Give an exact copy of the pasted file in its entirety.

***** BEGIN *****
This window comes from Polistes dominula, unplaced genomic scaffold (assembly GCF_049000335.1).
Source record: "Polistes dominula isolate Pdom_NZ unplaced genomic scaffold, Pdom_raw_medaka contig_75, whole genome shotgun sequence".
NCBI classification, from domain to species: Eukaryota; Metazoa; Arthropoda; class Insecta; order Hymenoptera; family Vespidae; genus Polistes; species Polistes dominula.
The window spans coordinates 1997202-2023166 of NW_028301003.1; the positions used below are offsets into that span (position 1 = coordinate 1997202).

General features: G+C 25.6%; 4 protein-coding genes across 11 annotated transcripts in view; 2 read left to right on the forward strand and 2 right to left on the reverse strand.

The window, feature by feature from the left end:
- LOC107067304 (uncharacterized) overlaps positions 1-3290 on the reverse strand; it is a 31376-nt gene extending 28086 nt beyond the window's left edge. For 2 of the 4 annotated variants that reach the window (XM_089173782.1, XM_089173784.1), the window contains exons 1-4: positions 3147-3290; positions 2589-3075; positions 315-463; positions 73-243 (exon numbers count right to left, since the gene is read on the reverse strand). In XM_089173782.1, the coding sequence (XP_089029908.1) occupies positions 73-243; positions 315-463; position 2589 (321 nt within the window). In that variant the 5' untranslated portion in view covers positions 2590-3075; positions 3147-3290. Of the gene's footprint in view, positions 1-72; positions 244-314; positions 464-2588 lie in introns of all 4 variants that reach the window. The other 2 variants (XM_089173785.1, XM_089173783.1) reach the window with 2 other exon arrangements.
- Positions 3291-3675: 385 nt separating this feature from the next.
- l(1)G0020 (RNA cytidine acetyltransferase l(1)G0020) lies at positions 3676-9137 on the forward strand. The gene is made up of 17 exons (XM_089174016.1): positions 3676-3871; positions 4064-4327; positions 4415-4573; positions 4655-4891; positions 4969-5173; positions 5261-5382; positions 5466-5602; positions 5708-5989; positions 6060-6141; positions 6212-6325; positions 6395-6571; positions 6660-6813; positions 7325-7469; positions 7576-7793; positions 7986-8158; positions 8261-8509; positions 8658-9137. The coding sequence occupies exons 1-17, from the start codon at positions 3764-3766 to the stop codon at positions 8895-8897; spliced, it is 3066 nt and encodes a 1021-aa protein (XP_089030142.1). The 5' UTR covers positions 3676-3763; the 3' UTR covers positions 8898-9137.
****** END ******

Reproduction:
This window comes from Polistes dominula, unplaced genomic scaffold (assembly GCF_049000335.1).
Source record: "Polistes dominula isolate Pdom_NZ unplaced genomic scaffold, Pdom_raw_medaka contig_75, whole genome shotgun sequence".
NCBI classification, from domain to species: Eukaryota; Metazoa; Arthropoda; class Insecta; order Hymenoptera; family Vespidae; genus Polistes; species Polistes dominula.
The window spans coordinates 1997202-2023166 of NW_028301003.1; the positions used below are offsets into that span (position 1 = coordinate 1997202).

General features: G+C 25.6%; 4 protein-coding genes across 11 annotated transcripts in view; 2 read left to right on the forward strand and 2 right to left on the reverse strand.

The window, feature by feature from the left end:
- LOC107067304 (uncharacterized) overlaps positions 1-3290 on the reverse strand; it is a 31376-nt gene extending 28086 nt beyond the window's left edge. For 2 of the 4 annotated variants that reach the window (XM_089173782.1, XM_089173784.1), the window contains exons 1-4: positions 3147-3290; positions 2589-3075; positions 315-463; positions 73-243 (exon numbers count right to left, since the gene is read on the reverse strand). In XM_089173782.1, the coding sequence (XP_089029908.1) occupies positions 73-243; positions 315-463; position 2589 (321 nt within the window). In that variant the 5' untranslated portion in view covers positions 2590-3075; positions 3147-3290. Of the gene's footprint in view, positions 1-72; positions 244-314; positions 464-2588 lie in introns of all 4 variants that reach the window. The other 2 variants (XM_089173785.1, XM_089173783.1) reach the window with 2 other exon arrangements.
- Positions 3291-3675: 385 nt separating this feature from the next.
- l(1)G0020 (RNA cytidine acetyltransferase l(1)G0020) lies at positions 3676-9137 on the forward strand. The gene is made up of 17 exons (XM_089174016.1): positions 3676-3871; positions 4064-4327; positions 4415-4573; positions 4655-4891; positions 4969-5173; positions 5261-5382; positions 5466-5602; positions 5708-5989; positions 6060-6141; positions 6212-6325; positions 6395-6571; positions 6660-6813; positions 7325-7469; positions 7576-7793; positions 7986-8158; positions 8261-8509; positions 8658-9137. The coding sequence occupies exons 1-17, from the start codon at positions 3764-3766 to the stop codon at positions 8895-8897; spliced, it is 3066 nt and encodes a 1021-aa protein (XP_089030142.1). The 5' UTR covers positions 3676-3763; the 3' UTR covers positions 8898-9137.